A brief history of customisation

Nokia has pioneered customisable phones since the late 90s when the Nokia 5110 was sold with a variety of swappable colored cases called Xpress-On Shells. The cases were water- and dust-resistant and let early cell phone users choose from seven different colors. Nokia continues that tradition today with a number of Windows Phone 8 Lumia phones that offer swappable backs such as the Lumia 520 and 820.

In 1998, The Nokia 5110 offered swappable shells.
In 1998, The Nokia 5110 offered swappable shells.

Swappable colors, memory upgrades, and sometimes engraved backings are as far as major phone makers have been willing to go with offering customisations. There's good reason for this says Stephen Baker, vice president of Industry Analysis at The NPD Group. "When a product becomes mass market, the internals are much less important to the vast majority of consumers," Baker says. "I would question why you have to customise [smartphones] to individual consumers since we are currently mass customising these products already, such as the variety of models that the Samsung Galaxy S4 now comes in."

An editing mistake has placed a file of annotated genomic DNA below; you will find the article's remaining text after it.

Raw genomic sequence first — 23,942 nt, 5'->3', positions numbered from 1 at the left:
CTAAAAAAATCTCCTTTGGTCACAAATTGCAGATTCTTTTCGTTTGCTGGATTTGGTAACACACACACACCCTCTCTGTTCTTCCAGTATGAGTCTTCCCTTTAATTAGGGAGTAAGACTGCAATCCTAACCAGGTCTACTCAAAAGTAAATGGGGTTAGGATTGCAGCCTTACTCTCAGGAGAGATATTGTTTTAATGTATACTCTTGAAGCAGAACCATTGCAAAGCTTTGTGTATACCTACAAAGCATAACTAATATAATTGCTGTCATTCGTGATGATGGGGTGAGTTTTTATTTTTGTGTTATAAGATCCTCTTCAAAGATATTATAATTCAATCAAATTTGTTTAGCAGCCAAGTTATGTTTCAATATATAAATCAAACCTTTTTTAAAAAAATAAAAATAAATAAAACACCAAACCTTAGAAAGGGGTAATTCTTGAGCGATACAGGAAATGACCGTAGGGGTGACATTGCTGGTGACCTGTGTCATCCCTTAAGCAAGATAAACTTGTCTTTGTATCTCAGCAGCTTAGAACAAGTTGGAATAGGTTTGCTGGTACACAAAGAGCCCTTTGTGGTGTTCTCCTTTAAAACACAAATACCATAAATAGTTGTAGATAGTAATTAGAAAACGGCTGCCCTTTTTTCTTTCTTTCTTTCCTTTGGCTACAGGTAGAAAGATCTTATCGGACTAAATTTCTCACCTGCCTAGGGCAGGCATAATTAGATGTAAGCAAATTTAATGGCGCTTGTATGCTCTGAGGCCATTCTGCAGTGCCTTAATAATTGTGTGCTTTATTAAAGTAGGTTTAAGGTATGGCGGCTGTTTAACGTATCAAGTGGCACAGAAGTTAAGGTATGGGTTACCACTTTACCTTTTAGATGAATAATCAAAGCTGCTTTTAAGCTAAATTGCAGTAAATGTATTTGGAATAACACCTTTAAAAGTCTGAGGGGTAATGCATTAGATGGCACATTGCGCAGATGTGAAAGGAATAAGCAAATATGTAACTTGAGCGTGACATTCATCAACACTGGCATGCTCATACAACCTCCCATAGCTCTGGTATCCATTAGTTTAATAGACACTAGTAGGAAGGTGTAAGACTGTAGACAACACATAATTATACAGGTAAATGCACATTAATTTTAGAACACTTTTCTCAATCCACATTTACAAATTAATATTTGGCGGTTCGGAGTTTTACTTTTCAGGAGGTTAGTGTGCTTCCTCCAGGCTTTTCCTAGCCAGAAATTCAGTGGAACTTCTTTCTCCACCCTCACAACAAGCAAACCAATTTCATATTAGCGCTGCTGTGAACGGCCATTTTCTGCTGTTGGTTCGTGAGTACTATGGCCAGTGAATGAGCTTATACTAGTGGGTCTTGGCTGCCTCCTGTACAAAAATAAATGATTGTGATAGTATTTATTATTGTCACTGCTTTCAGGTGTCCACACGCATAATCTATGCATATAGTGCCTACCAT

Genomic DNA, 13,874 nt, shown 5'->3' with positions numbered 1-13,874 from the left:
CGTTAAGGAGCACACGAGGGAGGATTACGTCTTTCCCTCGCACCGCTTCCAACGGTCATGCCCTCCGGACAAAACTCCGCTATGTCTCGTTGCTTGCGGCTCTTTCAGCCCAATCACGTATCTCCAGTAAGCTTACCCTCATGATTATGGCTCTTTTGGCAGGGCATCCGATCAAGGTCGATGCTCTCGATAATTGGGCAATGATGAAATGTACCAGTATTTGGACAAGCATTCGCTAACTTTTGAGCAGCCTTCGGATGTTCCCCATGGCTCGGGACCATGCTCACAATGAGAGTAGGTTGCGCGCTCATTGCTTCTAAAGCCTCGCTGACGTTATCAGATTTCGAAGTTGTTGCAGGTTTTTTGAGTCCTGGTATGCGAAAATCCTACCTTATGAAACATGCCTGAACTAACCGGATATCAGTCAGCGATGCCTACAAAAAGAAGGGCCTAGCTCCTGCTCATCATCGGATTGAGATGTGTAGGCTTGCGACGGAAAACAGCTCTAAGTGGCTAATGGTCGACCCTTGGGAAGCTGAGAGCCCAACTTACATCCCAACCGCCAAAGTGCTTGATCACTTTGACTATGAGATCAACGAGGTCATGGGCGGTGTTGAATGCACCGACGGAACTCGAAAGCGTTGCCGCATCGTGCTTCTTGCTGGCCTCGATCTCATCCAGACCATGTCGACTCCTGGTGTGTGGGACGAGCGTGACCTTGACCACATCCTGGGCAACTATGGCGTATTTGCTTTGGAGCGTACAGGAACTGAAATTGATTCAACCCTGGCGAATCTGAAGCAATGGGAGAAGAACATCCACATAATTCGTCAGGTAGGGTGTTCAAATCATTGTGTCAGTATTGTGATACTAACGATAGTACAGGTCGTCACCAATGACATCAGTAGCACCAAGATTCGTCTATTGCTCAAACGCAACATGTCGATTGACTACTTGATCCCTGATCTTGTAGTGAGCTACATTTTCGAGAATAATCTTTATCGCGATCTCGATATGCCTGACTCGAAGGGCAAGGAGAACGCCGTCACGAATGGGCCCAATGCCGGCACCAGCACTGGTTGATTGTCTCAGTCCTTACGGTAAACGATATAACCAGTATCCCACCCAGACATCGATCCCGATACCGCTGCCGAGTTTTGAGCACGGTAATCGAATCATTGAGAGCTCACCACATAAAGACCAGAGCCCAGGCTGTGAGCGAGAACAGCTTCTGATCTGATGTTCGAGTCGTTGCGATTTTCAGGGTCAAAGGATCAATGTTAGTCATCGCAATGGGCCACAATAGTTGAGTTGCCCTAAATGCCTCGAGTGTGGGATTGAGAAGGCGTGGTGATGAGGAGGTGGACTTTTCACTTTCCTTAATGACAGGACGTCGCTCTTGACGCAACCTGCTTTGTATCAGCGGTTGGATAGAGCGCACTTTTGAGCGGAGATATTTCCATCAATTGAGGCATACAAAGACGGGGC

Patrick Moorhead, founder and principal analyst at Moor Insights and Strategy, contrasts the customisability of phones with PCs: "Unlike the Dell model that has plug-and-play options for PCs like swappable graphics cards, with a phone everything is soldered onto one [printed circuit board, or PCB]." Moorhead argues that having multiple PCBs lying around in inventory to cover a variety of possible hardware options is simply too expensive to be practical.